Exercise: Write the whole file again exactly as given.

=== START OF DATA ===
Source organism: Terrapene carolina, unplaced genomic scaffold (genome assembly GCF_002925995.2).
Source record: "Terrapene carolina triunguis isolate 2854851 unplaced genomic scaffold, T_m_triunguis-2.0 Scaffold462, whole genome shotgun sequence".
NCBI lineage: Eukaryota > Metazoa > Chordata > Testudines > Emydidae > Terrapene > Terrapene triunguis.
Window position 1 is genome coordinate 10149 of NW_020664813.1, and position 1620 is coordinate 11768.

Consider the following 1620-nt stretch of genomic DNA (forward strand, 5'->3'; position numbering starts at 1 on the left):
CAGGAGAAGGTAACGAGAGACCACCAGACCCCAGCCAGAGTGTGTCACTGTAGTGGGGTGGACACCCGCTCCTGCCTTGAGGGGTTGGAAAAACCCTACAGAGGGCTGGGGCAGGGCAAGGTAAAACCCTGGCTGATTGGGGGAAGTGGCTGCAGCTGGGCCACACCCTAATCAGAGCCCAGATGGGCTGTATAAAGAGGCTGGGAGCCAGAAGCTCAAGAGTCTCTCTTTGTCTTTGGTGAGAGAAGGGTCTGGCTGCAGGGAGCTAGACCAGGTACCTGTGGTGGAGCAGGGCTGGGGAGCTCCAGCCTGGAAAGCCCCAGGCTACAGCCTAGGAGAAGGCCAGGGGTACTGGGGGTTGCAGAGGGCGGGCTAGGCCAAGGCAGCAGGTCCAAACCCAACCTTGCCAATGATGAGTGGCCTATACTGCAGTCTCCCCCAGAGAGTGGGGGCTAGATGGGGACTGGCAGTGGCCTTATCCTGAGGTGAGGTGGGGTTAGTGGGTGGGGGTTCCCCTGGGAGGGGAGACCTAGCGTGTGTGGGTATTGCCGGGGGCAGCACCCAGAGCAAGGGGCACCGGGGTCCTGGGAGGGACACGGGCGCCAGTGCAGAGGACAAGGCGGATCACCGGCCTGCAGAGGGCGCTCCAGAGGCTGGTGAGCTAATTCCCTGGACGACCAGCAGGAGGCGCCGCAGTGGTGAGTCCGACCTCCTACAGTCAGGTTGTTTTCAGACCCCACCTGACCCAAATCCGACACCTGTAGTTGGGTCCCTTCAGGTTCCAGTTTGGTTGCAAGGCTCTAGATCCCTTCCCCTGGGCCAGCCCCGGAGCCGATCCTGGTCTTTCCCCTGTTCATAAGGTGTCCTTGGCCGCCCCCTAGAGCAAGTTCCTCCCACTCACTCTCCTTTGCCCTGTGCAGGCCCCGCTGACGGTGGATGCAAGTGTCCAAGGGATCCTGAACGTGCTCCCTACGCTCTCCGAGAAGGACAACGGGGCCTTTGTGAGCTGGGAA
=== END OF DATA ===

Source organism: Terrapene carolina, unplaced genomic scaffold (genome assembly GCF_002925995.2).
Source record: "Terrapene carolina triunguis isolate 2854851 unplaced genomic scaffold, T_m_triunguis-2.0 Scaffold462, whole genome shotgun sequence".
NCBI lineage: Eukaryota > Metazoa > Chordata > Testudines > Emydidae > Terrapene > Terrapene triunguis.
Window position 1 is genome coordinate 10149 of NW_020664813.1, and position 1620 is coordinate 11768.

Consider the following 1620-nt stretch of genomic DNA (forward strand, 5'->3'; position numbering starts at 1 on the left):
CAGGAGAAGGTAACGAGAGACCACCAGACCCCAGCCAGAGTGTGTCACTGTAGTGGGGTGGACACCCGCTCCTGCCTTGAGGGGTTGGAAAAACCCTACAGAGGGCTGGGGCAGGGCAAGGTAAAACCCTGGCTGATTGGGGGAAGTGGCTGCAGCTGGGCCACACCCTAATCAGAGCCCAGATGGGCTGTATAAAGAGGCTGGGAGCCAGAAGCTCAAGAGTCTCTCTTTGTCTTTGGTGAGAGAAGGGTCTGGCTGCAGGGAGCTAGACCAGGTACCTGTGGTGGAGCAGGGCTGGGGAGCTCCAGCCTGGAAAGCCCCAGGCTACAGCCTAGGAGAAGGCCAGGGGTACTGGGGGTTGCAGAGGGCGGGCTAGGCCAAGGCAGCAGGTCCAAACCCAACCTTGCCAATGATGAGTGGCCTATACTGCAGTCTCCCCCAGAGAGTGGGGGCTAGATGGGGACTGGCAGTGGCCTTATCCTGAGGTGAGGTGGGGTTAGTGGGTGGGGGTTCCCCTGGGAGGGGAGACCTAGCGTGTGTGGGTATTGCCGGGGGCAGCACCCAGAGCAAGGGGCACCGGGGTCCTGGGAGGGACACGGGCGCCAGTGCAGAGGACAAGGCGGATCACCGGCCTGCAGAGGGCGCTCCAGAGGCTGGTGAGCTAATTCCCTGGACGACCAGCAGGAGGCGCCGCAGTGGTGAGTCCGACCTCCTACAGTCAGGTTGTTTTCAGACCCCACCTGACCCAAATCCGACACCTGTAGTTGGGTCCCTTCAGGTTCCAGTTTGGTTGCAAGGCTCTAGATCCCTTCCCCTGGGCCAGCCCCGGAGCCGATCCTGGTCTTTCCCCTGTTCATAAGGTGTCCTTGGCCGCCCCCTAGAGCAAGTTCCTCCCACTCACTCTCCTTTGCCCTGTGCAGGCCCCGCTGACGGTGGATGCAAGTGTCCAAGGGATCCTGAACGTGCTCCCTACGCTCTCCGAGAAGGACAACGGGGCCTTTGTGAGCTGGGAA